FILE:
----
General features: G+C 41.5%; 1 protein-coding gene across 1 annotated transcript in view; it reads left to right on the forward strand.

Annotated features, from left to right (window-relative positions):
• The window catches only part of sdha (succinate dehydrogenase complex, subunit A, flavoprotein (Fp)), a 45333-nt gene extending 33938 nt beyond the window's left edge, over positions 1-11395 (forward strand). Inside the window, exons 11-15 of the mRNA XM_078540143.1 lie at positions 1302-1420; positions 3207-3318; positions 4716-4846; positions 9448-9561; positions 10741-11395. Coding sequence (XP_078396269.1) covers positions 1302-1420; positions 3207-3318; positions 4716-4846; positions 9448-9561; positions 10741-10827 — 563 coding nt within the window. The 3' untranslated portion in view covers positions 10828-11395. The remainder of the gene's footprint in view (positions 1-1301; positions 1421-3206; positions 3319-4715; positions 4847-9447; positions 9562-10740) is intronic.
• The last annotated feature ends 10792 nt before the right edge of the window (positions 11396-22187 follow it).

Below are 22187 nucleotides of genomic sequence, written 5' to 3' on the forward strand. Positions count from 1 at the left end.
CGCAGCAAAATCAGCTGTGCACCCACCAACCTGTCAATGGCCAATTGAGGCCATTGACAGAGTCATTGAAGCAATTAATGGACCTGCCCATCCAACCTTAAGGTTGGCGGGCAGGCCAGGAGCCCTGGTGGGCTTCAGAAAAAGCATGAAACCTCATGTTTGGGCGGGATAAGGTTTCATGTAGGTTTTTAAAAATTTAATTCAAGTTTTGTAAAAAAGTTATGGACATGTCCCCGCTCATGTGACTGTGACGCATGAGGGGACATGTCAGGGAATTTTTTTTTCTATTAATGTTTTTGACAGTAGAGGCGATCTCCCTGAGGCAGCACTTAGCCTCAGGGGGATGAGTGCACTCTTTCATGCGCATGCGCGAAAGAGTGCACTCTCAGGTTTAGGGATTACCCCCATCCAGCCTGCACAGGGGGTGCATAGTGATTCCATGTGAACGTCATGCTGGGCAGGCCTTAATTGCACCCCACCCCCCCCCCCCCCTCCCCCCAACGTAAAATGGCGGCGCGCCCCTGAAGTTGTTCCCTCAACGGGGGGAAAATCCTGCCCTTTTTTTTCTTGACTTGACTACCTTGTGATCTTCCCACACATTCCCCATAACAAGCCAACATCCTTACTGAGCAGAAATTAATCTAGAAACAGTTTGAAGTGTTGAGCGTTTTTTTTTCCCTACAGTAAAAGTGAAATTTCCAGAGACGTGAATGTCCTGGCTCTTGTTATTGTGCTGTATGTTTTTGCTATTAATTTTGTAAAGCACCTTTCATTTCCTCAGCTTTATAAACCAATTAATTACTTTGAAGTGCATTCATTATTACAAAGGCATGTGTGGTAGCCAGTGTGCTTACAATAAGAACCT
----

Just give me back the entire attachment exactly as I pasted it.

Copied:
General features: G+C 41.5%; 1 protein-coding gene across 1 annotated transcript in view; it reads left to right on the forward strand.

Annotated features, from left to right (window-relative positions):
• The window catches only part of sdha (succinate dehydrogenase complex, subunit A, flavoprotein (Fp)), a 45333-nt gene extending 33938 nt beyond the window's left edge, over positions 1-11395 (forward strand). Inside the window, exons 11-15 of the mRNA XM_078540143.1 lie at positions 1302-1420; positions 3207-3318; positions 4716-4846; positions 9448-9561; positions 10741-11395. Coding sequence (XP_078396269.1) covers positions 1302-1420; positions 3207-3318; positions 4716-4846; positions 9448-9561; positions 10741-10827 — 563 coding nt within the window. The 3' untranslated portion in view covers positions 10828-11395. The remainder of the gene's footprint in view (positions 1-1301; positions 1421-3206; positions 3319-4715; positions 4847-9447; positions 9562-10740) is intronic.
• The last annotated feature ends 10792 nt before the right edge of the window (positions 11396-22187 follow it).

Below are 22187 nucleotides of genomic sequence, written 5' to 3' on the forward strand. Positions count from 1 at the left end.
CGCAGCAAAATCAGCTGTGCACCCACCAACCTGTCAATGGCCAATTGAGGCCATTGACAGAGTCATTGAAGCAATTAATGGACCTGCCCATCCAACCTTAAGGTTGGCGGGCAGGCCAGGAGCCCTGGTGGGCTTCAGAAAAAGCATGAAACCTCATGTTTGGGCGGGATAAGGTTTCATGTAGGTTTTTAAAAATTTAATTCAAGTTTTGTAAAAAAGTTATGGACATGTCCCCGCTCATGTGACTGTGACGCATGAGGGGACATGTCAGGGAATTTTTTTTTCTATTAATGTTTTTGACAGTAGAGGCGATCTCCCTGAGGCAGCACTTAGCCTCAGGGGGATGAGTGCACTCTTTCATGCGCATGCGCGAAAGAGTGCACTCTCAGGTTTAGGGATTACCCCCATCCAGCCTGCACAGGGGGTGCATAGTGATTCCATGTGAACGTCATGCTGGGCAGGCCTTAATTGCACCCCACCCCCCCCCCCCCCTCCCCCCAACGTAAAATGGCGGCGCGCCCCTGAAGTTGTTCCCTCAACGGGGGGAAAATCCTGCCCTTTTTTTTCTTGACTTGACTACCTTGTGATCTTCCCACACATTCCCCATAACAAGCCAACATCCTTACTGAGCAGAAATTAATCTAGAAACAGTTTGAAGTGTTGAGCGTTTTTTTTTCCCTACAGTAAAAGTGAAATTTCCAGAGACGTGAATGTCCTGGCTCTTGTTATTGTGCTGTATGTTTTTGCTATTAATTTTGTAAAGCACCTTTCATTTCCTCAGCTTTATAAACCAATTAATTACTTTGAAGTGCATTCATTATTACAAAGGCATGTGTGGTAGCCAGTGTGCTTACAATAAGAACCT